One afternoon my flat was broken into. The strange thing is, before I went out I had put a hare in the oven to braise, which filled the flat with delicious gamey smells. I cannot help but think that it must have been very distracting to the burglar, the musk of a braising hare. (Fergus Henderson, ‘The Complete Nose to Tail‘)
You know that ubiquitous question that gets asked? The one along the lines of, “If you could invite 3 (or five or even seven) people to dinner – anybody in the world – who would you invite?”. THAT question.
Well, Fergus Henderson would definitely be on my list.
Well. Here’s a picture of the man himself. Not just anybody could wear a suit like that and get away with it….
If that is not reason enough for you, his British eccentricity appeals to me. He has a wonderful quirkiness about him. Of course, his approach to food (and eating) is another. His cookbook ‘Complete Nose to Tail: A Kind of British Cooking‘ is fast becoming a staple in my kitchen despite the fact that I can’t eat most of the lovely sweets and breads on offer (I finally purchased it 18 months after it was first published). And, when LM and I were last in London back in 2012, his restaurant St John easily topped the list as our most memorable dining experience – for all the right reasons. It was so good, we even went back for a second helping. And, if that’s not enough for you – Anthony Bourdain rates him, too. BIG time.
Oh – and I think he may just have a lazy eye. But, I could be imagining things. If he does, we have that in common – I have an eye that likes to do its own thing on occasion.
The buzzing of the bees, a glass of rose, the warmth of the sun, radishes and butter. (Fergus Henderson, ‘The Complete Nose to Tail‘)
This recipe excites me in so many ways! First up – it has green beans as the core ingredient. I haven’t had beans in a long time because they fall into a ‘grey area’ for the autoimmune protocol. And then, as is typical for Fergus, the dish is full of lovely pungent flavours – gooey and aromatic roasted garlic, sweetly oven-caramelised shallots, the most English of herbs – parsley, salty capers, and then a massive hit of umami-flavoured anchovies. I adore anchovies, but I do acknowledge they are not to everyone’s taste.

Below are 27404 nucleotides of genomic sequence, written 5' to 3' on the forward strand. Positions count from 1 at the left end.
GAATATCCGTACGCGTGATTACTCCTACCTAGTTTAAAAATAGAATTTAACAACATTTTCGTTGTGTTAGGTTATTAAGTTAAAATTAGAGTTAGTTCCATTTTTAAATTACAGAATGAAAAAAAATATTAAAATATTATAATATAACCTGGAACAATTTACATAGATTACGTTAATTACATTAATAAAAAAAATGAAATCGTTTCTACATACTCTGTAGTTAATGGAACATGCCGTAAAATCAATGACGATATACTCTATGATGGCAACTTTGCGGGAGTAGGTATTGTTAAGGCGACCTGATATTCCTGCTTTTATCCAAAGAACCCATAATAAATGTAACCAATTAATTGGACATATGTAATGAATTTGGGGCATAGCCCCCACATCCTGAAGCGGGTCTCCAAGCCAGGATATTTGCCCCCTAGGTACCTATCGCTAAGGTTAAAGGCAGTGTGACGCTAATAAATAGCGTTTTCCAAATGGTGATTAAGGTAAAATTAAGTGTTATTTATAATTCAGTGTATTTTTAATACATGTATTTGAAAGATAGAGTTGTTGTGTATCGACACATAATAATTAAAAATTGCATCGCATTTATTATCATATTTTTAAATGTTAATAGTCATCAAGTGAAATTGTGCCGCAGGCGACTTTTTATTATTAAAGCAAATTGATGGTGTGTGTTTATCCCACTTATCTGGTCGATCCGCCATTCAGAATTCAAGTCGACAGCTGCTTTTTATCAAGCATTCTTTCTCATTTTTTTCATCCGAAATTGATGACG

And, sadly, if you are not in the pro-anchovy camp, this recipe may not be one for you to try…
But – on the other hand – if anchovies are your thing, then this recipe may just become your favourite side dish in the whole world.
It’s pretty damn fine, I think.
Fergus Henderson's Green Beans, Shallots, Garlic and Anchovies
Adapted from ‘The Complete Nose to Tail’ to suit those in the reintroduction phase of the Autoimmune Protocol
2 x whole bulbs of garlic
16 x shallots, peeled
Coconut oil (or duck fat or lard) melted
Extra virgin olive oil
Himalayan sea salt
1 x small tin of anchovies in EVOO, chopped reasonably fine
1 x handful capers
1/2 x bunch flat leaf parsley, chopped
1 x teaspoon red wine vinegar
900g French beans, topped and tailed
1. Heat your oven to 200°C/400°F. Cut about 1 cm from the top of each of your garlic bulbs to expose the individual garlic cloves. Discard the tops. Place the garlic bulbs in an ovenproof dish. Drizzle with a little melted coconut oil (or fat of choice). Cover the dish with foil and bake for 40 – 50 minutes or until the garlic is soft when tested with a skewer.
2. While your garlic is roasting, toss your shallots in a little more melted coconut oil. Pop them into the oven to roast alongside the garlic. You will need to keep an eye on the shallots, tossing them regularly – every 10 minutes or so – until soft. Keep warm.
3. When the garlic is cool enough to handle, squeeze the flesh out of the cloves. Try to resist gobbling it all up.
4. In a small bowl, mix the anchovies, garlic flesh, capers and parsley. Add a splash of extra virgin olive oil and red wine vinegar. Check for seasoning.
5. Bring a pot of well salted water to the boil. Pop in your beans and cook for four minutes. Check for done-ness. Drain and then mix them in a warm bowl with your roasted shallots and anchovy dressing.
6. Serve immediately.
E N J O Y !
Fergus recommends serving this dish with lamb chops. We served ours with some lovely scotch filet from the gorgeous Scotty at Moobi Valley Meats. It was divine!
I’m at the reintroduction stage of my autoimmune protocol adventure. That means I can start reintroducing foods that have previously been excluded. This is managed in a very systematic way – one food at a time, starting with things that are least likely to cause a problem (or that I miss the most!). I’m keeping a food journal and recording any unusual symptoms or changes in mood. It’s actually proving to be more work that strict AIP!